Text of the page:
But my by far most exciting experience so far happened this April. Using a handheld 2m dipole and my FT857d this time around I managed to hear the end of one image and just as I started cursing my luck suddenly a male voice with Russian accent called other stations. I couldn't believe my ears, I was actually hearing a real astronaut! Hear for yourself (fast forward to about 4:20 minutes if it doesn't happen automatically).

In all this excitement by the time I managed to google the ISS uplink frequencies the pass was already over. But this got me even more motivated to be there for RS0ISS next time around.



A new NKCCluster release has been released via Google Play on Friday, 31st July.

The focus in this release was usability. Based on users' feedback the application has been de-cluttered and simplified.

Configuration Wizard

Configuration Wizard now uses a simple tabbed interface, where a swipe to the left brings the user to a previous step and a swipe to the right to a next one and thus ensures essential information gets captured with minimal inconvenience.


Spots and Notifications

Spots are now more readable, with fonts that scale depending on screen size.

Notifications are now displayed in the same screen as spots, thus becoming immediately visible as soon as they are received.



Filters have been moved away from main screen and now exist as a separate menu that opens by touching the icon in the upper left-hand corner or dragging the left edge of the application to the right.

In the "Filters" menu there is one simple switch that enables or disables the filters. Disabling the filters results with all received spots being shown.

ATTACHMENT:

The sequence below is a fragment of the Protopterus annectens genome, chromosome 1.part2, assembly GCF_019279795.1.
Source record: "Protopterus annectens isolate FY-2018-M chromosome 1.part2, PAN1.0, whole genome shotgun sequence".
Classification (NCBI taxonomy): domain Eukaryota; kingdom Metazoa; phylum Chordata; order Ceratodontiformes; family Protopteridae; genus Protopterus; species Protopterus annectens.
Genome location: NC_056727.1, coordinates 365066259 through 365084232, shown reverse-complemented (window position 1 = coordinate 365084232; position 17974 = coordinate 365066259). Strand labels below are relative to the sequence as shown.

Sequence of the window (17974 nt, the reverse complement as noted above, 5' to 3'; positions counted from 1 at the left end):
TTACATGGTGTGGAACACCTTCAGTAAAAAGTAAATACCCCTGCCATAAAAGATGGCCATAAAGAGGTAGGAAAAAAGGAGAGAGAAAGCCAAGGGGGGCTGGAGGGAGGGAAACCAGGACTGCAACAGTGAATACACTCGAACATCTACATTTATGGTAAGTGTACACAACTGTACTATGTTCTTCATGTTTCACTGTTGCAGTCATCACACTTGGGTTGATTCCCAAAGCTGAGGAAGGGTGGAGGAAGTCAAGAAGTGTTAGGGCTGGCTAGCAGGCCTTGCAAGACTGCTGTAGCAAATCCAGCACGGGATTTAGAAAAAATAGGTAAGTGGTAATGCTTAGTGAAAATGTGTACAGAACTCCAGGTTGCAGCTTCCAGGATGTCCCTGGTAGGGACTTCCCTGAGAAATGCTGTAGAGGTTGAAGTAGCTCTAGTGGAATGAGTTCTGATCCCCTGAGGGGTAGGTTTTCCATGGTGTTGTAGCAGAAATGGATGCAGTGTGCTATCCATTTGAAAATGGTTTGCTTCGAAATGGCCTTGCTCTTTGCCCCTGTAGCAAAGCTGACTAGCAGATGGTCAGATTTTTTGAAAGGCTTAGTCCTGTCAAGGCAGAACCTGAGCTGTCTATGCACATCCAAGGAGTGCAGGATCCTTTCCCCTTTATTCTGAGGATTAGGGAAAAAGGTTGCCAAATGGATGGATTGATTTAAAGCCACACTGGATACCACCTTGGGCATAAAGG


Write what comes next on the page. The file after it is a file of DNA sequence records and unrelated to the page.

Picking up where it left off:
Better use of screen area

Instead of wasteful and unsightly large blank areas taking up half a horizontal space both in portrait and landscape, this area is now used for showing the details of a selected spot. On small screens this area can be extended or retracted by dragging it to the left or right of the screen.


XML Lookups

Note: this feature applies only to hamqth.com lookups, users who use other callbooks will still get a browser window with a callbook link open.

The results of the XML lookups are now neatly presented. E-mail or Web links (if given) are also clickable, thus making it possible to email the operator without leaving NKCCluster.


New translations

Thanks to sterling efforts of EA4TV and RZ3EM, NKCCluster is now available in Spanish and Russian languages respectively.


For normal operation NKCCluster requires the following permissions:

This permission is required for GPS Locator.

Recommended for Google Maps API v2 (used in GPS Locator) but not actively in use.

This one is pretty self-explanatory, isn't it? Without network access NKCCluster wouldn't be of much use.

Required for Google Maps API v2 (used in GPS Locator).

Required for Google services (Maps and Billing).

Required for spots' notifications.

Cluster nodes in general don't cope well with user sessions switching from one network to another (for example WiFi to 3G or vice-versa). This permission is required to detect when a network a device is connected to changes (or becomes unavailable) and take appropriate actions.

Required for Google Maps API v2 (used in GPS Locator).